The rows labeled Dirt-Total, Synth.-Total, and Turf-Total indicate the percentage of total starters from 2006-2010 that made their final start on each surface. For example, 34.7% of all starter in Breeders' Cup races on the dirt made their final start on a synthetic surface.
While a chart like this might not help us pick winners, I think it can be of tremendous help in eliminating horses. Look at the final column for races run on the turf since 2006; every single horses to win a Breeders' Cup race on grass since 2006 made their final start on turf. Last out turf horses running in a Breeders' Cup turf race represented 84.2% of all starters in those races, and 100% of all winners. That's good.
Horses that made their last start on synthetics represented 13.7% of all starters in Breeders' Cup races on the grass since 2006, but 0% of all winners. In raw numbers, last-out synthetic horses are 0-for-39 on the lawn and have only been able to muster a pair of 3rd place finishes. The idea that synthetic horses are just turf horses masquerading as main track horses is really not accurate. Synthetic horses are, it appears, more of a mix of both dirt and turf influence; a middle-ground, not an extreme.
As an interesting side note to the failures of last out synthetic horses on turf, is the relative success of last out turf horses on synthetic. During the two Breeders' Cups at Santa Anita in 2008 and 2009, horses that made their final start on a turf surface were 33-3-5-2 overall, won three of the 16 main track races (18.8%), and represented 20.8% of all horses to finish in-the-money.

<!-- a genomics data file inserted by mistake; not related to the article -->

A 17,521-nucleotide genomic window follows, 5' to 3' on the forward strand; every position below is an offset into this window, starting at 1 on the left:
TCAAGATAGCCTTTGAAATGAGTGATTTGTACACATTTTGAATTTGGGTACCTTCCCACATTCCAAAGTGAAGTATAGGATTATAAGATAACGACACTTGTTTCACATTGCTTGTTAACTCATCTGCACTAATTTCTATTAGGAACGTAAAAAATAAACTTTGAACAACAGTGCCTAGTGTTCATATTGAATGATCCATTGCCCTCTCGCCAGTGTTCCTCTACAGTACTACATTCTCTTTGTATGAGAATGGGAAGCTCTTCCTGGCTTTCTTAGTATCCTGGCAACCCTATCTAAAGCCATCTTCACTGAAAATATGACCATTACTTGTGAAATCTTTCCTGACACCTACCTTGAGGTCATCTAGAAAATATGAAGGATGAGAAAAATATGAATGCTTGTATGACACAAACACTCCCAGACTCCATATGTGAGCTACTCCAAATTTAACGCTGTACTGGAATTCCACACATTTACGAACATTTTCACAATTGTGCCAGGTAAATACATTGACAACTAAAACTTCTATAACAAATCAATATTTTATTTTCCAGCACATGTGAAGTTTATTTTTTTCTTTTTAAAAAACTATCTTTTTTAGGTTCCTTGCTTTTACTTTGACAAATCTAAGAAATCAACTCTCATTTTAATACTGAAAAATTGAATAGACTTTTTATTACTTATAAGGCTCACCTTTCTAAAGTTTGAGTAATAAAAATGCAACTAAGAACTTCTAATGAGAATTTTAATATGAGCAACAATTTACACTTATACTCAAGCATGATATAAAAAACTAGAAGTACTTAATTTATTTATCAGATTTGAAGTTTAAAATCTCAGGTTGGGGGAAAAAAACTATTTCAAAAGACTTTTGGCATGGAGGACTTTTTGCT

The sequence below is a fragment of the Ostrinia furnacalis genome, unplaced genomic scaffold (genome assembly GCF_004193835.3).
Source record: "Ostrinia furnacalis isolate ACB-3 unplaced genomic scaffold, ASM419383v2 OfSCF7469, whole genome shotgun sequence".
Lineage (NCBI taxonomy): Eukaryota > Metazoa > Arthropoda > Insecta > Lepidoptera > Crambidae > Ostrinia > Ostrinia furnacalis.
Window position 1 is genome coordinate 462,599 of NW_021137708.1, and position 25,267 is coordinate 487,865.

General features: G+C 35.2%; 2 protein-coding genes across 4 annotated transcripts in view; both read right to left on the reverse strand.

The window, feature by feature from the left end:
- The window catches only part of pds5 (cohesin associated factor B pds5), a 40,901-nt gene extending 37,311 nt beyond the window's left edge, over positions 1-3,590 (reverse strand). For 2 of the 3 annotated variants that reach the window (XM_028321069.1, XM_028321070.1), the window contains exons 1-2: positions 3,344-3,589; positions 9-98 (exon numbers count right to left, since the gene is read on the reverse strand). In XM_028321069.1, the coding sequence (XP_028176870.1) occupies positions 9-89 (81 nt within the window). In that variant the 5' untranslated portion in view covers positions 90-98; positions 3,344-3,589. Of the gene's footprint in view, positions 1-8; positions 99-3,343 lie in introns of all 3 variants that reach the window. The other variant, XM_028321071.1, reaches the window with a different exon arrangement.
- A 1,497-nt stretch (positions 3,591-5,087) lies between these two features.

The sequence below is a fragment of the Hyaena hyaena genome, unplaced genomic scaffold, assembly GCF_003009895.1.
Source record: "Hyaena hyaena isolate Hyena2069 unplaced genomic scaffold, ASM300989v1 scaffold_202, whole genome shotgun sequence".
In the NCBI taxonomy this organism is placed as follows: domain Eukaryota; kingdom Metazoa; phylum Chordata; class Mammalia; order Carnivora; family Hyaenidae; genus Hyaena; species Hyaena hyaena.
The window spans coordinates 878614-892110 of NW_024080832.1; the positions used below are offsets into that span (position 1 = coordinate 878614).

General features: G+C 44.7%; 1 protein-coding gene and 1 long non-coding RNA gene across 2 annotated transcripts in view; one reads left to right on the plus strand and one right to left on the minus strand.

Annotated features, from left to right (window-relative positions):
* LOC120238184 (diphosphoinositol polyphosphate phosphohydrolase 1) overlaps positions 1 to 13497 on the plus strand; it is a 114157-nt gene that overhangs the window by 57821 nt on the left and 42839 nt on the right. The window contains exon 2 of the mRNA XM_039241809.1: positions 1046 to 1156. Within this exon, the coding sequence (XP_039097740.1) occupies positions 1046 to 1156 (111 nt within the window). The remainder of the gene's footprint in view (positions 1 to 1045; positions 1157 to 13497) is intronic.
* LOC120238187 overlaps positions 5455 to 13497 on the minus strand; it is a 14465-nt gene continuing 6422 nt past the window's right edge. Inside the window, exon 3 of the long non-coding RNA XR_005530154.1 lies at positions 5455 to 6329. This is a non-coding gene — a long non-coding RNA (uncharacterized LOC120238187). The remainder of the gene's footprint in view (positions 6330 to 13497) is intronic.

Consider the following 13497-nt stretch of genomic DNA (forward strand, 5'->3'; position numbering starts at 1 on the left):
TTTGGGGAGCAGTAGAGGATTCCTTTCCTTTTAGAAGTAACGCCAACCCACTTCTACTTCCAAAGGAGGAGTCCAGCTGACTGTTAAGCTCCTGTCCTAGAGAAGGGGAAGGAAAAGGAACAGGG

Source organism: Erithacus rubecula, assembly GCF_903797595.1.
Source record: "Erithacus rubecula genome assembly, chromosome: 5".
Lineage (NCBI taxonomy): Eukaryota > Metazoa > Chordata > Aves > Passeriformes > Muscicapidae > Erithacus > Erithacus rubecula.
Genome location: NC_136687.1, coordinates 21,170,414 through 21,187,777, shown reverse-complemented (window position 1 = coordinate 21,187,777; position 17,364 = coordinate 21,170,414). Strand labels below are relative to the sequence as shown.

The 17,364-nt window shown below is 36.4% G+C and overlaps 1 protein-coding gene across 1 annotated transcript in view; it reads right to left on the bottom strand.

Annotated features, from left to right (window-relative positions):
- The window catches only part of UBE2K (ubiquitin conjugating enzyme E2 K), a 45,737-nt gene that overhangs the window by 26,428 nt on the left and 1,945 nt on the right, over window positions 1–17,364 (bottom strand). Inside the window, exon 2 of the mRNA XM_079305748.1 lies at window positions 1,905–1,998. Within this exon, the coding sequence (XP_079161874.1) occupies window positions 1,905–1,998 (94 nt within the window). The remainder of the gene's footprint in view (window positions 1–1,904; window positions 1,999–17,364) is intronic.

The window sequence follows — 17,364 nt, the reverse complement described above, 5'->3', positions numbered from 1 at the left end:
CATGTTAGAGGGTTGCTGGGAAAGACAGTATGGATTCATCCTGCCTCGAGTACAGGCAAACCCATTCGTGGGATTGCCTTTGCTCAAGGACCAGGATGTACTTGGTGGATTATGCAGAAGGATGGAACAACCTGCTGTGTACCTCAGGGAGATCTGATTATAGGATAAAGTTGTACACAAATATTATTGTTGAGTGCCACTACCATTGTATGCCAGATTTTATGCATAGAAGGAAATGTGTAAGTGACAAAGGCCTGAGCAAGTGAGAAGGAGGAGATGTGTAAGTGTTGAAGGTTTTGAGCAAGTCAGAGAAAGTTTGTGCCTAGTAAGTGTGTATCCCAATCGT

Turf horses won on synthetics, but synthetic horses don't win on turf (so far... we'll see how that holds up over the next five years).
A similar relationship exists between horses making their final starts on dirt verses those that made their final stat on synthetics. During the Santa Anita Breeders' Cups, dirt horses were shut out of the winner's circle (something you probably heard a lot about in the industry); they represented 25.4% of all starters in Breeders' Cup races conducted over a synthetic surface, but 0% of of all winners. That's really bad. But while horses making their last start on dirt were unable to win at all over synthetic surfaces, those making their final start on the plastic have won at a decent clip when competing in Breeder' Cup races on dirt.
Since 2006, horses making their final pre-Breeders' Cup start on a synthetic surface have represented 34.7% of all starters and 20% of winners. Synthetic horses aren't winning their fare share, but they at least are winning at a 20% clip, which is a lot better than the last-out dirt horses when running on synthetics.
Going forward, I think the question will still revolve around the synthetic horses because those are the "wild cards". Will the last-out synthetic horses continue to get shut out in the turf races, and will they be able to win a greater share of races on the dirt? The next few years should help us attempt to find answers to those questions.